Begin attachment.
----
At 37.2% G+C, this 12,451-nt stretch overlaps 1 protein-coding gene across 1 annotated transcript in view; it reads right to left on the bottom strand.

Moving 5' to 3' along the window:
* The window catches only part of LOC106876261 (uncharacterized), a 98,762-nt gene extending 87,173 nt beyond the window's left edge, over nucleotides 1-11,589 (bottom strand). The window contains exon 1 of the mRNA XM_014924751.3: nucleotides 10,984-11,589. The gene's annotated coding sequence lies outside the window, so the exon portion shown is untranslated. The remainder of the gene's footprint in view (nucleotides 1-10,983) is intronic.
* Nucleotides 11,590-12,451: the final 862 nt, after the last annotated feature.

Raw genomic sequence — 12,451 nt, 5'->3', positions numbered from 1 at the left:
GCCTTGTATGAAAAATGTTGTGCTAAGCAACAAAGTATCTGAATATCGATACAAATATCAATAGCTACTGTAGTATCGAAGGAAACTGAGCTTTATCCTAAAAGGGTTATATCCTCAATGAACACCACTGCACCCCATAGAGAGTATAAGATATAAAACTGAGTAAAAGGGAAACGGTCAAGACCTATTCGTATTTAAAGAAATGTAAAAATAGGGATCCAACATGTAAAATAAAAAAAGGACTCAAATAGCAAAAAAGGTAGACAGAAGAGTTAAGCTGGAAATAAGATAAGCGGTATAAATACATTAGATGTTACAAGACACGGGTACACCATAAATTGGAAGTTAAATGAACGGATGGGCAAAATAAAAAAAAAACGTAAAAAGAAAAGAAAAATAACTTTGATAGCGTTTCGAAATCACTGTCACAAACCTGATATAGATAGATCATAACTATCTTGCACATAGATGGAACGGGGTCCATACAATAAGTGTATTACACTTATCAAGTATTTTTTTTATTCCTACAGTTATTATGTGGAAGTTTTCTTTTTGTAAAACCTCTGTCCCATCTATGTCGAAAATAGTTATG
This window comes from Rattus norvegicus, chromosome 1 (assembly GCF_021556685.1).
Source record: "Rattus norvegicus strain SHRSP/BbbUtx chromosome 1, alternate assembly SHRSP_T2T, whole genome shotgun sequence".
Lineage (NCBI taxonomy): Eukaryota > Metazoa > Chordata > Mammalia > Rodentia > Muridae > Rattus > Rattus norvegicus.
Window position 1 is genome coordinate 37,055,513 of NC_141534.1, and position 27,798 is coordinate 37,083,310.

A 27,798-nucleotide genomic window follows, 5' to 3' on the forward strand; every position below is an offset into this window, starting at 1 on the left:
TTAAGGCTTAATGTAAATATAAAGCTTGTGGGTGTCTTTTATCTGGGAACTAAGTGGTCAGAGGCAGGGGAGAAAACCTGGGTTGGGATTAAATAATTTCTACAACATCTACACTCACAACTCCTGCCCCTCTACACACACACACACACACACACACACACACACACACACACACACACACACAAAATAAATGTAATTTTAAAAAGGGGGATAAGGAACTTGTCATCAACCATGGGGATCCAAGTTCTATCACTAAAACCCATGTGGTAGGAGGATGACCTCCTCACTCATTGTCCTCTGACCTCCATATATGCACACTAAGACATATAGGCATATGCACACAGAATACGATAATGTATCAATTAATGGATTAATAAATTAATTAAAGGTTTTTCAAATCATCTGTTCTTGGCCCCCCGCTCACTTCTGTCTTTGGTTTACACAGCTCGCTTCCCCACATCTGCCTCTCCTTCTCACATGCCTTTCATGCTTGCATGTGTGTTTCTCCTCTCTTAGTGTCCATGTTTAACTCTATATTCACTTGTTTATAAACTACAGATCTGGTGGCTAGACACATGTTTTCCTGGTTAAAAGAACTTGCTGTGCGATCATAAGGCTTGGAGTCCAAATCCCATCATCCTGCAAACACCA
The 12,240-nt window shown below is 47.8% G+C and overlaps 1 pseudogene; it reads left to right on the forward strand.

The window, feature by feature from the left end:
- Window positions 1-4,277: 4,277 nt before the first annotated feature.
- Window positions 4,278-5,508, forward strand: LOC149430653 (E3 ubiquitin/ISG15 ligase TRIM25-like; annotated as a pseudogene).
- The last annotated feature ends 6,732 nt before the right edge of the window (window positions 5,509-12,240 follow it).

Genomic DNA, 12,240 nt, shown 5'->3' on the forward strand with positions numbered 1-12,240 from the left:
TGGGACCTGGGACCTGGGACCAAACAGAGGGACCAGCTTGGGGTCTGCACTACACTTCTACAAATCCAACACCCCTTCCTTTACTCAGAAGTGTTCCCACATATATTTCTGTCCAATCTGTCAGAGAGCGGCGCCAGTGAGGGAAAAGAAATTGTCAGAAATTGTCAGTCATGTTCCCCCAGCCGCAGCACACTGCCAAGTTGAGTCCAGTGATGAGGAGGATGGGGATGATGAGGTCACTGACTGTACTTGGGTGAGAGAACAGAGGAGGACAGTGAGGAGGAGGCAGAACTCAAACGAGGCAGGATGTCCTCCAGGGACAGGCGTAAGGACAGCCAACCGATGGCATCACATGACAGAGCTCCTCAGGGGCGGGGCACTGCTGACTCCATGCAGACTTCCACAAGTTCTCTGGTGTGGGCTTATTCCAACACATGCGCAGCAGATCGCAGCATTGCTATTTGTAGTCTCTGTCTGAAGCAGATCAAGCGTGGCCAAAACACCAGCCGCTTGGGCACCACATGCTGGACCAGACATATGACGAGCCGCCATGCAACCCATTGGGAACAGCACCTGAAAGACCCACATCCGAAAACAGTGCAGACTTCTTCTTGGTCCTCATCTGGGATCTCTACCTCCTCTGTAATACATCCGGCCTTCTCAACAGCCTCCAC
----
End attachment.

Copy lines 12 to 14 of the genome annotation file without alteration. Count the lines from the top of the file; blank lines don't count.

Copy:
TTAAGGCTTAATGTAAATATAAAGCTTGTGGGTGTCTTTTATCTGGGAACTAAGTGGTCAGAGGCAGGGGAGAAAACCTGGGTTGGGATTAAATAATTTCTACAACATCTACACTCACAACTCCTGCCCCTCTACACACACACACACACACACACACACACACACACACACACACACACACACAAAATAAATGTAATTTTAAAAAGGGGGATAAGGAACTTGTCATCAACCATGGGGATCCAAGTTCTATCACTAAAACCCATGTGGTAGGAGGATGACCTCCTCACTCATTGTCCTCTGACCTCCATATATGCACACTAAGACATATAGGCATATGCACACAGAATACGATAATGTATCAATTAATGGATTAATAAATTAATTAAAGGTTTTTCAAATCATCTGTTCTTGGCCCCCCGCTCACTTCTGTCTTTGGTTTACACAGCTCGCTTCCCCACATCTGCCTCTCCTTCTCACATGCCTTTCATGCTTGCATGTGTGTTTCTCCTCTCTTAGTGTCCATGTTTAACTCTATATTCACTTGTTTATAAACTACAGATCTGGTGGCTAGACACATGTTTTCCTGGTTAAAAGAACTTGCTGTGCGATCATAAGGCTTGGAGTCCAAATCCCATCATCCTGCAAACACCA
The 12,240-nt window shown below is 47.8% G+C and overlaps 1 pseudogene; it reads left to right on the forward strand.

The window, feature by feature from the left end: